Emma Geliot's picture

Zebra and chateau 2009 to 2011 oil on canvas Emrys Williams

St David's Hall Foyer Galleries 06 September - 02 November 2013

In an exhibition filled with zebras and ships and castles and colour, Emma Geliot falls down a rabbit hole into the intriguing world of Emrys Williams.

Nothing is quite what it seems in Emrys Williams' latest exhibition at St David's Hall in Cardiff. At first sight there are familiar objects, enticing colours and a series of small assemblages amidst the giant canvasses and more domestic-sized paintings and drawings. But the eye catches a wrong note, does a double-take and returns to fall into images, just as Alice tumbled down the rabbit hole into a world that is convincing but other somehow. These domestic scenes and landscapes are filled with shadow that can't possibly come from the light sources depicted, and reflections plunge downwards, or disappear across a sea that should be choppy as yachts heel across them in a wind that doesn't break the glassy surface of the water.The drawings, so rarely exhibited, give a glimpse into the inner workings of Williams' mind and begin to set up the paintings and reveal the play between back- and foreground, closely observed detail and hinted-at feeling. Yet the paintings are dream-like, but not in the surreal sense, rather they are as disturbingly real as the nightmare that wakes us with residual images that linger through the rest of the day. Perspective is skewed, horizontal planes change course behind objects that have no right to be where they are and colours, that at first seem to decorate, draw the eye away from the red herring - the red coat of the horseman diverts attention from what seems like an historical scene so that the supertanker on the horizon takes some time to register. If this were a Hitchock film, the red coat would be that most diversionary of plot devices the Macguffin.* Williams paints instinctively and intuitively, but often paintings take months or even years to be resolved. He is concerned with a topography of the mind, rather than dreamy fantasy landscapes, and it comes as no surprise that he has been involved in creating those other not-real scenes for theatre on an even grander scale than we see here (and some of these paintings are huge). Although let's be clear, while his mind is relaxing into the act of painting or drawing, or assembling found objects to create absurd relationships, it is a mind that is stuffed full of references - literary, historical, philosophical, psychological - along with all of the art he has even seen and admired.The clue to this is in the exhibition's title Zen Zebra. The results are layers of meaning along with the layers of paint. He understands the rules of perspective and of scale and so knows that bending those rules will set off subliminal ripples of discomfort.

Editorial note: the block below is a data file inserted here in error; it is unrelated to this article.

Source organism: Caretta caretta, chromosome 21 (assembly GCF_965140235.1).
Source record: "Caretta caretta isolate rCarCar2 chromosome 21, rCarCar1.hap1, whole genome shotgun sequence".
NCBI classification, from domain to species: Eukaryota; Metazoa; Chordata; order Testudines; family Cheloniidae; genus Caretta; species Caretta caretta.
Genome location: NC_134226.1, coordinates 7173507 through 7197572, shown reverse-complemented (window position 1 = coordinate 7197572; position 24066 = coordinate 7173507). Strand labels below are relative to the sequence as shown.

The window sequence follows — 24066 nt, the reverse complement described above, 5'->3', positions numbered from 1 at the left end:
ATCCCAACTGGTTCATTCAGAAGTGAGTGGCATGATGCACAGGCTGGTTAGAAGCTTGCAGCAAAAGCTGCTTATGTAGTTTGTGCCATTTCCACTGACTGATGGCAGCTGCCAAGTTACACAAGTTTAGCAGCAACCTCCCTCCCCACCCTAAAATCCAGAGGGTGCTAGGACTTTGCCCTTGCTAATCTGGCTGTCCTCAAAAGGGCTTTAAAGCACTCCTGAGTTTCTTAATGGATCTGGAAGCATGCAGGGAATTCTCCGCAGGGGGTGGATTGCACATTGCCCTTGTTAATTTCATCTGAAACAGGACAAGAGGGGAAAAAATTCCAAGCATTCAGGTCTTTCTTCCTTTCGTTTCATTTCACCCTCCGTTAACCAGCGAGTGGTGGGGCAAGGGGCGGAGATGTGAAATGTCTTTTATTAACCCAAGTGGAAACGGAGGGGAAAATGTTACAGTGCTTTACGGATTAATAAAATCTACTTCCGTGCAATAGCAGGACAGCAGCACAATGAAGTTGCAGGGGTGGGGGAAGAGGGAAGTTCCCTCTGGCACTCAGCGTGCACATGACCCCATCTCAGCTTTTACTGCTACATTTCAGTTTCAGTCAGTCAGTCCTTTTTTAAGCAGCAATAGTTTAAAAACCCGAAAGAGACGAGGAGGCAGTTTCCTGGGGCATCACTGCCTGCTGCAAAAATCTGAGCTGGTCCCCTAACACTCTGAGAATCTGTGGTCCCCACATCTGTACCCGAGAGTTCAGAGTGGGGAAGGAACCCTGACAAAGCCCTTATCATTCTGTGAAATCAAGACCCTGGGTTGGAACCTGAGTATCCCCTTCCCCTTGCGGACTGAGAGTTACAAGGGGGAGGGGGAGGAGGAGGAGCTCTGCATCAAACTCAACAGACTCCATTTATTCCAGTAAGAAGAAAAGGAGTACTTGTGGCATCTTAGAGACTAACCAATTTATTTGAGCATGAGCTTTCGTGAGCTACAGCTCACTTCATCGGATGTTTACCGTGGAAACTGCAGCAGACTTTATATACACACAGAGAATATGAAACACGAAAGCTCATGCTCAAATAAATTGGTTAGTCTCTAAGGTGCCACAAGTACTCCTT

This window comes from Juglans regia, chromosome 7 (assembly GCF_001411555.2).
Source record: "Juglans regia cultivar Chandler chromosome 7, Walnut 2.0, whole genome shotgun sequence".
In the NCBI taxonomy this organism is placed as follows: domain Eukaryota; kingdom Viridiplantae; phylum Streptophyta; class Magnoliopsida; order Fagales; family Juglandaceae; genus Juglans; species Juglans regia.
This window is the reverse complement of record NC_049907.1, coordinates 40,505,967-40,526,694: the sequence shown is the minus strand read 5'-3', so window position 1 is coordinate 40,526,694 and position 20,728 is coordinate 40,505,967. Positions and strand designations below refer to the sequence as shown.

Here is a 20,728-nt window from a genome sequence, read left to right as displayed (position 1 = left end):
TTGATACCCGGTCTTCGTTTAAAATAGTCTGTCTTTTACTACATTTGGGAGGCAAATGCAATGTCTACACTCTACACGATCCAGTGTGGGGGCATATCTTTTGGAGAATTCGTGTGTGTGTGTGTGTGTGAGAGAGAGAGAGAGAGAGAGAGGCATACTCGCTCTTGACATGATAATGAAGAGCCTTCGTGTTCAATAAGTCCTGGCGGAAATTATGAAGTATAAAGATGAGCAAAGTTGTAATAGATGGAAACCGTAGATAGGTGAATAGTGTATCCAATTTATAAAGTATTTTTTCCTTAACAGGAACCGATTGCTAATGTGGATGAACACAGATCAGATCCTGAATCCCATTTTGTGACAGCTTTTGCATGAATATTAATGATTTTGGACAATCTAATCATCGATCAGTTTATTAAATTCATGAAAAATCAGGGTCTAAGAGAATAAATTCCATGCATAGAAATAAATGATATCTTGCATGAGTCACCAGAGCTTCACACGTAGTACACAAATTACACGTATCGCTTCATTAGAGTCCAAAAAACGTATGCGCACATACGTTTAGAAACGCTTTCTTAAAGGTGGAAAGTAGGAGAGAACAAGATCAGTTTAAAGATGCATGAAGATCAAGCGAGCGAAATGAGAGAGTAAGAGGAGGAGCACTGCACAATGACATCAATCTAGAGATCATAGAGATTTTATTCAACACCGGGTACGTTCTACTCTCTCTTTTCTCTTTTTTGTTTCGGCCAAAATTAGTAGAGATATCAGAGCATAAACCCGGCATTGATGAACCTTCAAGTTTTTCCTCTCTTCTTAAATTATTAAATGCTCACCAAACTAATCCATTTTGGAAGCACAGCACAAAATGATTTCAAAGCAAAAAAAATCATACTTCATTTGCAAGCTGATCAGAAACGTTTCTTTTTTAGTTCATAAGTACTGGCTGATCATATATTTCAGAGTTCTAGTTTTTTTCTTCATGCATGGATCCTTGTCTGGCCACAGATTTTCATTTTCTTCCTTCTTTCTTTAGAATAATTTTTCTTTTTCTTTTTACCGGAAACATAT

However, the discomfort is soon over-ridden by covetousness (I'm still wondering how many walls I'd have to knock down to fit in one of the largest Zebra paintings) and by the sheer pleasure of walking though this major survey show, picking up references, overlaying others that are triggered by a personal response. A signpost in one of the paintings points to Dalkey (Williams was artist in residence in the Dalkey Heritage Centre, Dublin, in 2005) and *ping* my mind jumps to Flann O'Brien's The Dalkey Archive and then on to The Third Policeman. Both novels set out the impossible and the absurd, withincreasingly ludicrous hypotheses backed up by copious footnotes that eventually begin to take over the page. The result in O'Brien's work is that there are two books running concurrently. Similarly Williams' show, seen as a chronology of ideas (but not hung in that way), reveals two narratives: The conscious composition of objects and the application of paint to create an aesthetic andpleasurable response, offset by something that plumbs deeper and throws up questions at a subconscious level.

*While I was double checking my use of MacGuffin I stumbled across this, which just goes to show something or other.